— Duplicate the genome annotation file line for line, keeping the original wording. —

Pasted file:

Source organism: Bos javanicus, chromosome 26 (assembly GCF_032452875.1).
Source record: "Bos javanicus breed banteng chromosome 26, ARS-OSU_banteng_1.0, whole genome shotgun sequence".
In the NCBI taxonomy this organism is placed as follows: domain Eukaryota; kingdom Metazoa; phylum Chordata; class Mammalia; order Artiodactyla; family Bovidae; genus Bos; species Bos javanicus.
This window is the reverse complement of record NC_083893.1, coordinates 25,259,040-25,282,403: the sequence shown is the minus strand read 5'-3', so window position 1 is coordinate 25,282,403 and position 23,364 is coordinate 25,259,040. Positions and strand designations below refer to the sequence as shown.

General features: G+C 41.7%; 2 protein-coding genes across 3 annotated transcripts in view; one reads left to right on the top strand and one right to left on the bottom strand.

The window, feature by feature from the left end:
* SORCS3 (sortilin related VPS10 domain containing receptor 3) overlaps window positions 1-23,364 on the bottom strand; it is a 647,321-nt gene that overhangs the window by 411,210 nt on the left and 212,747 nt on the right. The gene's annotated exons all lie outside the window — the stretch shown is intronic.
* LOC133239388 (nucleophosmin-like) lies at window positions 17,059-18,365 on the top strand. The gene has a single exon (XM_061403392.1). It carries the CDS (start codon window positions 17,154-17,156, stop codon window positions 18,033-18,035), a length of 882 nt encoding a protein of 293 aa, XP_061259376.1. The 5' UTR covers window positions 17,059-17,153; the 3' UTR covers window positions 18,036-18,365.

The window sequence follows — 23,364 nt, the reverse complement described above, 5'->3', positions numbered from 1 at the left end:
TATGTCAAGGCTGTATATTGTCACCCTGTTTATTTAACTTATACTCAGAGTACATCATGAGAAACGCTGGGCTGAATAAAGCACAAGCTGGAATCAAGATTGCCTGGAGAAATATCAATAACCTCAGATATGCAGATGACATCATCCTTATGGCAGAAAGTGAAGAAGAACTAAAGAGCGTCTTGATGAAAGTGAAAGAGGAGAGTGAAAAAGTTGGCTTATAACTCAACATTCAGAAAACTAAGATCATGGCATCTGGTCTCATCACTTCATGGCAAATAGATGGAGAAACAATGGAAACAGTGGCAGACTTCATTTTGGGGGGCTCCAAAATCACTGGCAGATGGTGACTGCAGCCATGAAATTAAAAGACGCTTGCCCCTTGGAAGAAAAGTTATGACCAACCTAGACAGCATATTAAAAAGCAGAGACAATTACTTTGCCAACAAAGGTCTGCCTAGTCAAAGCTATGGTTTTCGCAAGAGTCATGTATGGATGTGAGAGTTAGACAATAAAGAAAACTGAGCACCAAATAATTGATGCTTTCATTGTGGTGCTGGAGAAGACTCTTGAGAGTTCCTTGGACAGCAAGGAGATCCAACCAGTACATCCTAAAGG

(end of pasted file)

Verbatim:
Source organism: Bos javanicus, chromosome 26 (assembly GCF_032452875.1).
Source record: "Bos javanicus breed banteng chromosome 26, ARS-OSU_banteng_1.0, whole genome shotgun sequence".
In the NCBI taxonomy this organism is placed as follows: domain Eukaryota; kingdom Metazoa; phylum Chordata; class Mammalia; order Artiodactyla; family Bovidae; genus Bos; species Bos javanicus.
This window is the reverse complement of record NC_083893.1, coordinates 25,259,040-25,282,403: the sequence shown is the minus strand read 5'-3', so window position 1 is coordinate 25,282,403 and position 23,364 is coordinate 25,259,040. Positions and strand designations below refer to the sequence as shown.

General features: G+C 41.7%; 2 protein-coding genes across 3 annotated transcripts in view; one reads left to right on the top strand and one right to left on the bottom strand.

The window, feature by feature from the left end:
* SORCS3 (sortilin related VPS10 domain containing receptor 3) overlaps window positions 1-23,364 on the bottom strand; it is a 647,321-nt gene that overhangs the window by 411,210 nt on the left and 212,747 nt on the right. The gene's annotated exons all lie outside the window — the stretch shown is intronic.
* LOC133239388 (nucleophosmin-like) lies at window positions 17,059-18,365 on the top strand. The gene has a single exon (XM_061403392.1). It carries the CDS (start codon window positions 17,154-17,156, stop codon window positions 18,033-18,035), a length of 882 nt encoding a protein of 293 aa, XP_061259376.1. The 5' UTR covers window positions 17,059-17,153; the 3' UTR covers window positions 18,036-18,365.

The window sequence follows — 23,364 nt, the reverse complement described above, 5'->3', positions numbered from 1 at the left end:
TATGTCAAGGCTGTATATTGTCACCCTGTTTATTTAACTTATACTCAGAGTACATCATGAGAAACGCTGGGCTGAATAAAGCACAAGCTGGAATCAAGATTGCCTGGAGAAATATCAATAACCTCAGATATGCAGATGACATCATCCTTATGGCAGAAAGTGAAGAAGAACTAAAGAGCGTCTTGATGAAAGTGAAAGAGGAGAGTGAAAAAGTTGGCTTATAACTCAACATTCAGAAAACTAAGATCATGGCATCTGGTCTCATCACTTCATGGCAAATAGATGGAGAAACAATGGAAACAGTGGCAGACTTCATTTTGGGGGGCTCCAAAATCACTGGCAGATGGTGACTGCAGCCATGAAATTAAAAGACGCTTGCCCCTTGGAAGAAAAGTTATGACCAACCTAGACAGCATATTAAAAAGCAGAGACAATTACTTTGCCAACAAAGGTCTGCCTAGTCAAAGCTATGGTTTTCGCAAGAGTCATGTATGGATGTGAGAGTTAGACAATAAAGAAAACTGAGCACCAAATAATTGATGCTTTCATTGTGGTGCTGGAGAAGACTCTTGAGAGTTCCTTGGACAGCAAGGAGATCCAACCAGTACATCCTAAAGG